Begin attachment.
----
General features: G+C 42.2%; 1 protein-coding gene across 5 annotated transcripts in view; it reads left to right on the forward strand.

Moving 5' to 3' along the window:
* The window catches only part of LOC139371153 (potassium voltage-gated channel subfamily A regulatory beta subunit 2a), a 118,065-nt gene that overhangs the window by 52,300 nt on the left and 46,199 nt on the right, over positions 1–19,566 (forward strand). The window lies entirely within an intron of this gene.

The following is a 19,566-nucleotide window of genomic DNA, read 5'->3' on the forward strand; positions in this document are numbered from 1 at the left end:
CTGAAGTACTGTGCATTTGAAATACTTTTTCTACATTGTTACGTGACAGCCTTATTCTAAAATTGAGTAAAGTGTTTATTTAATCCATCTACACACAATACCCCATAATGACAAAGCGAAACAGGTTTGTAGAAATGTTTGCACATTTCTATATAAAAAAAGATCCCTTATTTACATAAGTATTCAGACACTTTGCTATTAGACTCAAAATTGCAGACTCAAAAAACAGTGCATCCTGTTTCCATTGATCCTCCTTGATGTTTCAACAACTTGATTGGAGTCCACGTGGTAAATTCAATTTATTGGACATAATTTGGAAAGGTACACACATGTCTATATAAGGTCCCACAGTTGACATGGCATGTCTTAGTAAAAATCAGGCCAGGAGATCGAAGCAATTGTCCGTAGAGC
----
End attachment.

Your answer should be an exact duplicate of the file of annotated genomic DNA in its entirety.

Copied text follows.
General features: G+C 42.2%; 1 protein-coding gene across 5 annotated transcripts in view; it reads left to right on the forward strand.

Moving 5' to 3' along the window:
* The window catches only part of LOC139371153 (potassium voltage-gated channel subfamily A regulatory beta subunit 2a), a 118,065-nt gene that overhangs the window by 52,300 nt on the left and 46,199 nt on the right, over positions 1–19,566 (forward strand). The window lies entirely within an intron of this gene.

The following is a 19,566-nucleotide window of genomic DNA, read 5'->3' on the forward strand; positions in this document are numbered from 1 at the left end:
CTGAAGTACTGTGCATTTGAAATACTTTTTCTACATTGTTACGTGACAGCCTTATTCTAAAATTGAGTAAAGTGTTTATTTAATCCATCTACACACAATACCCCATAATGACAAAGCGAAACAGGTTTGTAGAAATGTTTGCACATTTCTATATAAAAAAAGATCCCTTATTTACATAAGTATTCAGACACTTTGCTATTAGACTCAAAATTGCAGACTCAAAAAACAGTGCATCCTGTTTCCATTGATCCTCCTTGATGTTTCAACAACTTGATTGGAGTCCACGTGGTAAATTCAATTTATTGGACATAATTTGGAAAGGTACACACATGTCTATATAAGGTCCCACAGTTGACATGGCATGTCTTAGTAAAAATCAGGCCAGGAGATCGAAGCAATTGTCCGTAGAGC